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Invest Ophthalmol Vis Sci. 2000 May;41(6):1570-9.

An attempt to detect glaucomatous damage to the inner retina with the multifocal ERG.

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Department of Psychology, Columbia University, New York, New York 10027, USA.



To detect glaucomatous damage to the inner retina using the multifocal electroretinogram (mERG).


The stimulus array consisted of 103 hexagons with a mean luminance of 100 cd/m2 and a contrast of 50%. The mERG was recorded from 13 control subjects, 18 patients with open-angle glaucoma (OAG), 4 glaucoma suspects, and one patient with ischemic optic neuropathy (ION). Individual responses, as well as responses summed within quadrants or across the entire array, were measured in a number of ways. Humphrey visual fields were obtained for all patients, and the mean total deviation (MD) values for the 18 patients with OAG ranged from -2.2 to -18.2 with a mean (SD) of -7.3 (4.5).


The mERG measure that best discriminated between the patients and the control subjects was the ratio of the amplitude at 8 msec after the peak response to the amplitude at the peak. Although the value of this ratio fell below the median of the control group for 16 of the 18 OAG patients, only 6 of these patients had ratios that fell below the normal range. Other measures of first- and second-order kernels did not do as well. Both within and across patients, the correlation between local field loss and the mERG ratio measure was poor. Furthermore, although in some patients the mERG waveform is clearly different from normal, in other patients (including the patient with ION) the waveform approximates the normal even in visual field areas with substantial sensitivity loss.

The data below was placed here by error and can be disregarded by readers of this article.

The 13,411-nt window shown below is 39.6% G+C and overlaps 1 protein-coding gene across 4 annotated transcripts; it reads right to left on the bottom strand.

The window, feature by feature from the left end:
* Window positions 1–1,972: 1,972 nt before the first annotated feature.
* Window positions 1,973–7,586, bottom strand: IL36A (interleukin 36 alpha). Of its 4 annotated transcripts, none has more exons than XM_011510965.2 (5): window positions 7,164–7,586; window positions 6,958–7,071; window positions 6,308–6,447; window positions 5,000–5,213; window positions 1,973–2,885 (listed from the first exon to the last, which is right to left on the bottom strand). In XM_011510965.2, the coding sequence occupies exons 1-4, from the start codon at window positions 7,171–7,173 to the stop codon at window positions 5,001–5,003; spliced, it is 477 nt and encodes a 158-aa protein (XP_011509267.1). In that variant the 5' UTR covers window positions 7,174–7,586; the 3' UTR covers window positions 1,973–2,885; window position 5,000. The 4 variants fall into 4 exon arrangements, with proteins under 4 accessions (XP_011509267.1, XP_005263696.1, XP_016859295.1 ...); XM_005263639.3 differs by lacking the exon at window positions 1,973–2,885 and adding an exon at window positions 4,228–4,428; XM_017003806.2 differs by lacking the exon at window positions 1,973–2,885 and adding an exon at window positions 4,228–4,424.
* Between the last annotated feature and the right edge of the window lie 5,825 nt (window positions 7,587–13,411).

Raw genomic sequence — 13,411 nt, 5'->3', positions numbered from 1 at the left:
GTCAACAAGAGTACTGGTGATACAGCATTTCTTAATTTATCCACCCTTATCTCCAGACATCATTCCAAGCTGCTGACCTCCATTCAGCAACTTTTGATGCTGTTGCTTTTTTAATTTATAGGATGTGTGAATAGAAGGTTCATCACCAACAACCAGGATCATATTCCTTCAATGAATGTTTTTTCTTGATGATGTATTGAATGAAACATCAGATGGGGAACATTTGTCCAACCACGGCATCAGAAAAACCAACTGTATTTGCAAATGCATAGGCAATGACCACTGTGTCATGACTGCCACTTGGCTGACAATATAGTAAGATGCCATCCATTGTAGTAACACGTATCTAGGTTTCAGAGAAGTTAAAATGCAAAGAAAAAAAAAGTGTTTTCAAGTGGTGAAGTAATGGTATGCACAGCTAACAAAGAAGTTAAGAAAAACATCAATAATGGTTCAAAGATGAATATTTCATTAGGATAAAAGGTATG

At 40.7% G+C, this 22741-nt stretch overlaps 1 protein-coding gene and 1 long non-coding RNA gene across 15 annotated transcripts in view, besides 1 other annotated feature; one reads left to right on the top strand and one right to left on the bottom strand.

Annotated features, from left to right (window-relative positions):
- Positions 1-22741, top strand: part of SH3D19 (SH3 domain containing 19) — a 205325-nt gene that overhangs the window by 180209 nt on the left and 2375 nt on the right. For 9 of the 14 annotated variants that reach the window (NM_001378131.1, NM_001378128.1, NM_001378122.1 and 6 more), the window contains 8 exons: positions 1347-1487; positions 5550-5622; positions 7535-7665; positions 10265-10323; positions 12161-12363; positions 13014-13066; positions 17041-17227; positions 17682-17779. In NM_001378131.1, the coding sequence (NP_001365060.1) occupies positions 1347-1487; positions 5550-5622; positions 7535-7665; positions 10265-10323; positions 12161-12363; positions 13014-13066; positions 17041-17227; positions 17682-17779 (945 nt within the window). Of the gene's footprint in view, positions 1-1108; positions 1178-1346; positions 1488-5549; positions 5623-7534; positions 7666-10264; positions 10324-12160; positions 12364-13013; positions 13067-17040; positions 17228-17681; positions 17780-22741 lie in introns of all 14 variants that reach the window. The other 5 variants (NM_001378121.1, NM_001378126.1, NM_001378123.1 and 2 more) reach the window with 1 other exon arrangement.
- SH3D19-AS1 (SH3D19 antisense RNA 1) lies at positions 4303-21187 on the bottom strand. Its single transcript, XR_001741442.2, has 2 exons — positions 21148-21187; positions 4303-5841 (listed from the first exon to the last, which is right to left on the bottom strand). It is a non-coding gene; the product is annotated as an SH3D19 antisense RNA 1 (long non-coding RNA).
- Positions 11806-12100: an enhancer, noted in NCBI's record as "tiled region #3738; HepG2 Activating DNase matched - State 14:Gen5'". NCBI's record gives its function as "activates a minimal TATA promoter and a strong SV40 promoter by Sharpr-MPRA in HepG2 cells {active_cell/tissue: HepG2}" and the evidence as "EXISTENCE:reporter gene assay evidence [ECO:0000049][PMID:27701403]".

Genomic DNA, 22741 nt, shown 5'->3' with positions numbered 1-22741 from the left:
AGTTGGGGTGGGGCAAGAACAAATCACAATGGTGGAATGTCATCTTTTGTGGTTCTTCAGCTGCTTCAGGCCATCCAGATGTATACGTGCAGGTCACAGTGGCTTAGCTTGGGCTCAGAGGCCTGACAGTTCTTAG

Because glaucomatous damage is known to affect the ganglion cell axon, these data suggest that damage to ganglion cell axons is not a sufficient condition to produce changes in the mERG as measured here and that in patients with clear changes in mERG waveforms, these changes do not appear to be well localized and local waveforms are poorly correlated with local changes in field sensitivity.

[Indexed for MEDLINE]

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